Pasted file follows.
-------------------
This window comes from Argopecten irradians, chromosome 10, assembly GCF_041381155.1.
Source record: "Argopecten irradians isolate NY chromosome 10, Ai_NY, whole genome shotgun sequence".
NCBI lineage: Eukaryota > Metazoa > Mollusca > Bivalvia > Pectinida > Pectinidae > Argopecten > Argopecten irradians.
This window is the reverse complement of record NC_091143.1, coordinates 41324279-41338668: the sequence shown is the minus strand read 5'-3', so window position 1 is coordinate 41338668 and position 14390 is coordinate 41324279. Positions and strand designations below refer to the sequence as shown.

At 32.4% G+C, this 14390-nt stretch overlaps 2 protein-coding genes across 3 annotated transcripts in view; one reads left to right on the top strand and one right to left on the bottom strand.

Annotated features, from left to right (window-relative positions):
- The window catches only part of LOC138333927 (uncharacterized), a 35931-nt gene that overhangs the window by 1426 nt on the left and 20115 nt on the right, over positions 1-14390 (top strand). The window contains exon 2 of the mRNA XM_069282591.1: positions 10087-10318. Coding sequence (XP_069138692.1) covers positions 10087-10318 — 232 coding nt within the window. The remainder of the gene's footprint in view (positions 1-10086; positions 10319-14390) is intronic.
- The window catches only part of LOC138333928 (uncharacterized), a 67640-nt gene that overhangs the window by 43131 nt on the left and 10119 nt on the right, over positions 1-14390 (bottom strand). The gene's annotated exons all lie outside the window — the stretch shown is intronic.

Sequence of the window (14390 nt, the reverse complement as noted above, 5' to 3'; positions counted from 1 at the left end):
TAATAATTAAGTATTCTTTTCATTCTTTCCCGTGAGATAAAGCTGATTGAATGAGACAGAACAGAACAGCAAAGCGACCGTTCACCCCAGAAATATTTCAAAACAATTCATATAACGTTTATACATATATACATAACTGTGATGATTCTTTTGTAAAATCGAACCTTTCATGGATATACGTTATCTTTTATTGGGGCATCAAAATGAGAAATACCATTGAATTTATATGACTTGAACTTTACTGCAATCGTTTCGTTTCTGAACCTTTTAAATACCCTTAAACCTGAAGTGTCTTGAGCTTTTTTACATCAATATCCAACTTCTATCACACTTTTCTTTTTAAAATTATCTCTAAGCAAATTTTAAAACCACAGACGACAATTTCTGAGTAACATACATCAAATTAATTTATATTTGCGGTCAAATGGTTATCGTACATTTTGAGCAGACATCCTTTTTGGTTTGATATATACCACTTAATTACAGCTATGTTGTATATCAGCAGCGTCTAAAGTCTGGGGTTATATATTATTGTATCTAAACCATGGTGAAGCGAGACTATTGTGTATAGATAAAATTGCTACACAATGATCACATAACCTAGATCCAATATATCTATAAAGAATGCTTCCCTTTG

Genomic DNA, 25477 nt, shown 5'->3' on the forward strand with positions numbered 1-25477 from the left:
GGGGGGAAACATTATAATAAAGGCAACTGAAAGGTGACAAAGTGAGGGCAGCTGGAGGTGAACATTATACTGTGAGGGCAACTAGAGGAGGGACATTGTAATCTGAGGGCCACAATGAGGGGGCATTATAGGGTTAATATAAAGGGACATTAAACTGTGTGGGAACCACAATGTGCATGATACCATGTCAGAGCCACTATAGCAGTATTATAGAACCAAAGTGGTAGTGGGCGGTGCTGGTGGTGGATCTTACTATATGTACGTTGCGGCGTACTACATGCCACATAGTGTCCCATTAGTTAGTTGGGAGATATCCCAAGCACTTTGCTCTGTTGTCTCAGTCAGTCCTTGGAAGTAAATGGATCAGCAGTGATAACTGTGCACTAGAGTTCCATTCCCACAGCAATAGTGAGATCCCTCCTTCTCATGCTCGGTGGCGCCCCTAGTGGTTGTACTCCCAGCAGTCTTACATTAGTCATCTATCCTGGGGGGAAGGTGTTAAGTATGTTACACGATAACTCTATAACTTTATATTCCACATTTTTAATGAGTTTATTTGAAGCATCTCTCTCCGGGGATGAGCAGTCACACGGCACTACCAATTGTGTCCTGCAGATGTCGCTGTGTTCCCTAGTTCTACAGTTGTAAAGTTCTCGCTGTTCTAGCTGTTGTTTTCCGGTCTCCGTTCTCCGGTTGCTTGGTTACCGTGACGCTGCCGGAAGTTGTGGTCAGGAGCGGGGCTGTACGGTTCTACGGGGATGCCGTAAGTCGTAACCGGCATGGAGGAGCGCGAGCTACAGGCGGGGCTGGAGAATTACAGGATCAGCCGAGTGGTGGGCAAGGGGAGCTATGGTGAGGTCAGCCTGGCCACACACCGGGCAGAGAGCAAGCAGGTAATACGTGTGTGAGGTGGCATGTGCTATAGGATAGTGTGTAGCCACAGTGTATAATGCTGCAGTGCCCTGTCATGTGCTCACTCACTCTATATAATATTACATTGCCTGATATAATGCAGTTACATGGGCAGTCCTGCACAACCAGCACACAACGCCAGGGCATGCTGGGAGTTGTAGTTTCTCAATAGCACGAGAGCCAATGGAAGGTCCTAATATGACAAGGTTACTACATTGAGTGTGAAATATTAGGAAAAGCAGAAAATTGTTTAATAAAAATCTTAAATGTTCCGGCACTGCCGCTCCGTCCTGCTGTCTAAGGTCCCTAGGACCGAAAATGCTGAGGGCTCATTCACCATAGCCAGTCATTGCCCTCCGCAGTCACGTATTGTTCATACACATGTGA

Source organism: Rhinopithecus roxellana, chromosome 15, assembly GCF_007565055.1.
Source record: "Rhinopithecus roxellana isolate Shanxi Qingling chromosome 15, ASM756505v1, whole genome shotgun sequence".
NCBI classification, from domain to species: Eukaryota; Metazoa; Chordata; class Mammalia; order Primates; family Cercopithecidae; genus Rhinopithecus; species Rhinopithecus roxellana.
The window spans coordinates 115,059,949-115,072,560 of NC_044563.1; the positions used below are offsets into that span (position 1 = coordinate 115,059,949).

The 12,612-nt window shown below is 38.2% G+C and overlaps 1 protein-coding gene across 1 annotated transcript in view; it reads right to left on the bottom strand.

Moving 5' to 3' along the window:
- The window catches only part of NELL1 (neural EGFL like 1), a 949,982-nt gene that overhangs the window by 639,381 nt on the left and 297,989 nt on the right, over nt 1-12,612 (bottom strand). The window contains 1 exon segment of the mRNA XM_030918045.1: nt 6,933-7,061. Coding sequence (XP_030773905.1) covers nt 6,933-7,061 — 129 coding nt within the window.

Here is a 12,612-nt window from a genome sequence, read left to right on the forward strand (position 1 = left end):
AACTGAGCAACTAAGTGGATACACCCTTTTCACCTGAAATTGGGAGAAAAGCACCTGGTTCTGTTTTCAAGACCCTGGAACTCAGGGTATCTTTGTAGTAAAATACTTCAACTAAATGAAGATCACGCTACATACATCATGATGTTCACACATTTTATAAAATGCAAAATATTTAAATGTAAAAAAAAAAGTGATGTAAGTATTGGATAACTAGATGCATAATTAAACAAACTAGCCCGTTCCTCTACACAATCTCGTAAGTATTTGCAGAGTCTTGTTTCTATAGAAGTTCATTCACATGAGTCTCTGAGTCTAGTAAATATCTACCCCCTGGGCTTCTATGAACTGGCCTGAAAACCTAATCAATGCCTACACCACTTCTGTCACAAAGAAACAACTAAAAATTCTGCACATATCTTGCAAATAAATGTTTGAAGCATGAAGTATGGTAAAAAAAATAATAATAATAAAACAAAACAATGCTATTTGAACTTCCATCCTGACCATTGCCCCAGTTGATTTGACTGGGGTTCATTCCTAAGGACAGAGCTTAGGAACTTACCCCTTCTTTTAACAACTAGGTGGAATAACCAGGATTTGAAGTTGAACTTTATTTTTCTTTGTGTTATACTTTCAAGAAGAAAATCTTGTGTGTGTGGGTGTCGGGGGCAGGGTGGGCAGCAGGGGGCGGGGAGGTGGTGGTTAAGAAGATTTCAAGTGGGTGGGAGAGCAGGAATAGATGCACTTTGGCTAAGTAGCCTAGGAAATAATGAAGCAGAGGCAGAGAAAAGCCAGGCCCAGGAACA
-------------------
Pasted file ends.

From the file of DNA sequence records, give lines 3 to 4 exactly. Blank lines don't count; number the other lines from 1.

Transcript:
NCBI lineage: Eukaryota > Metazoa > Mollusca > Bivalvia > Pectinida > Pectinidae > Argopecten > Argopecten irradians.
This window is the reverse complement of record NC_091143.1, coordinates 41324279-41338668: the sequence shown is the minus strand read 5'-3', so window position 1 is coordinate 41338668 and position 14390 is coordinate 41324279. Positions and strand designations below refer to the sequence as shown.